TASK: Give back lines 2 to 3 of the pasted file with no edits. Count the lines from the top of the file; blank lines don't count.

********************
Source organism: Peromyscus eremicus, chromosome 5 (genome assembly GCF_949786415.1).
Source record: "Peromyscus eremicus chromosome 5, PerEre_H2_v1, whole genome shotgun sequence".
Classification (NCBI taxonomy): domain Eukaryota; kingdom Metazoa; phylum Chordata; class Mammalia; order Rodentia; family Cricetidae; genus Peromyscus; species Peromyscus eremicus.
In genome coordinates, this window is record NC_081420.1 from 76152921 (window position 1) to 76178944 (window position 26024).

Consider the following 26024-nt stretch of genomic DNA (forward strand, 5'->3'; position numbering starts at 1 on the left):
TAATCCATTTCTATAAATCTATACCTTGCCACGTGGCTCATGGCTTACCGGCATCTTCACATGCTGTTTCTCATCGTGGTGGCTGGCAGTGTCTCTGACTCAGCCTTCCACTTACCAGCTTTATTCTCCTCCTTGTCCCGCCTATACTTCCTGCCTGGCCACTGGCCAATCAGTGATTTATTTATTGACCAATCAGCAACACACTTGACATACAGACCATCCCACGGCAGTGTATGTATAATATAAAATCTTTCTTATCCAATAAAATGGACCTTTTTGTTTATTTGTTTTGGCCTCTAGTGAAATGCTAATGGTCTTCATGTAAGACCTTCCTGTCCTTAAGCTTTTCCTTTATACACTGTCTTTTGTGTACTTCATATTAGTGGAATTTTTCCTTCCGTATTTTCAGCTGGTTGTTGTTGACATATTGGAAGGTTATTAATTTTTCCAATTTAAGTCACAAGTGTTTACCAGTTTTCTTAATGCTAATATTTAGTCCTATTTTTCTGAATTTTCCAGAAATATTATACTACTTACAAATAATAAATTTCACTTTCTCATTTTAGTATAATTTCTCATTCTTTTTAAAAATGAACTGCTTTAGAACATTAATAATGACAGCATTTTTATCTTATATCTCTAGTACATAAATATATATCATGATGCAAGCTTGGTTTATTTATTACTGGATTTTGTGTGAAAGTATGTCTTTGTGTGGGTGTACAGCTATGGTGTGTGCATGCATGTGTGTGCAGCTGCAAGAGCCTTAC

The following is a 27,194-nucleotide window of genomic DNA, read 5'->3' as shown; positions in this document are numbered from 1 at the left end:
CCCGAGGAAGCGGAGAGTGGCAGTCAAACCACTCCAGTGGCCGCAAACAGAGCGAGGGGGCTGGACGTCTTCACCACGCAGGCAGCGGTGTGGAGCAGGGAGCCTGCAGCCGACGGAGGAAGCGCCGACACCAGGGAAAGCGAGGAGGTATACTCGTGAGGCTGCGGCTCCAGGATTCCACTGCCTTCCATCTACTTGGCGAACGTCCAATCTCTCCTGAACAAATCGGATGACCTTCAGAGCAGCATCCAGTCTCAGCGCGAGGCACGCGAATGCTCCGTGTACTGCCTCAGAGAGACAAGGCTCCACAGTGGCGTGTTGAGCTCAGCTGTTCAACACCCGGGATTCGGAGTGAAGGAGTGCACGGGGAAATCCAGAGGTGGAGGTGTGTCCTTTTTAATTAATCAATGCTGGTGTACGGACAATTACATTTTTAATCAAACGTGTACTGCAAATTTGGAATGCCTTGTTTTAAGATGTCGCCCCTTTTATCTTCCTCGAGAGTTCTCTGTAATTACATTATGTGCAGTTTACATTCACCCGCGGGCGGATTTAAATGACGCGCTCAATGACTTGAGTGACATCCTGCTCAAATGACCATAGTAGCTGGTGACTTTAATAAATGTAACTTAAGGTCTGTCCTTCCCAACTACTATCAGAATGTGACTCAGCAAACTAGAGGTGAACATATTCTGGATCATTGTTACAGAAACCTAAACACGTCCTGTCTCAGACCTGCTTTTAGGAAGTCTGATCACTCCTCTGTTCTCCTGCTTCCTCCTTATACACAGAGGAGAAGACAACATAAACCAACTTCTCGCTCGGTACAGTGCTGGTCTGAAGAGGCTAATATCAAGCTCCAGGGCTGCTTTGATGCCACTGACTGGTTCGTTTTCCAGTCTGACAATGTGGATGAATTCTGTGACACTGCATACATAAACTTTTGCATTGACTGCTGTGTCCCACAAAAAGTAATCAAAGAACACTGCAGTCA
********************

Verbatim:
Source record: "Peromyscus eremicus chromosome 5, PerEre_H2_v1, whole genome shotgun sequence".
Classification (NCBI taxonomy): domain Eukaryota; kingdom Metazoa; phylum Chordata; class Mammalia; order Rodentia; family Cricetidae; genus Peromyscus; species Peromyscus eremicus.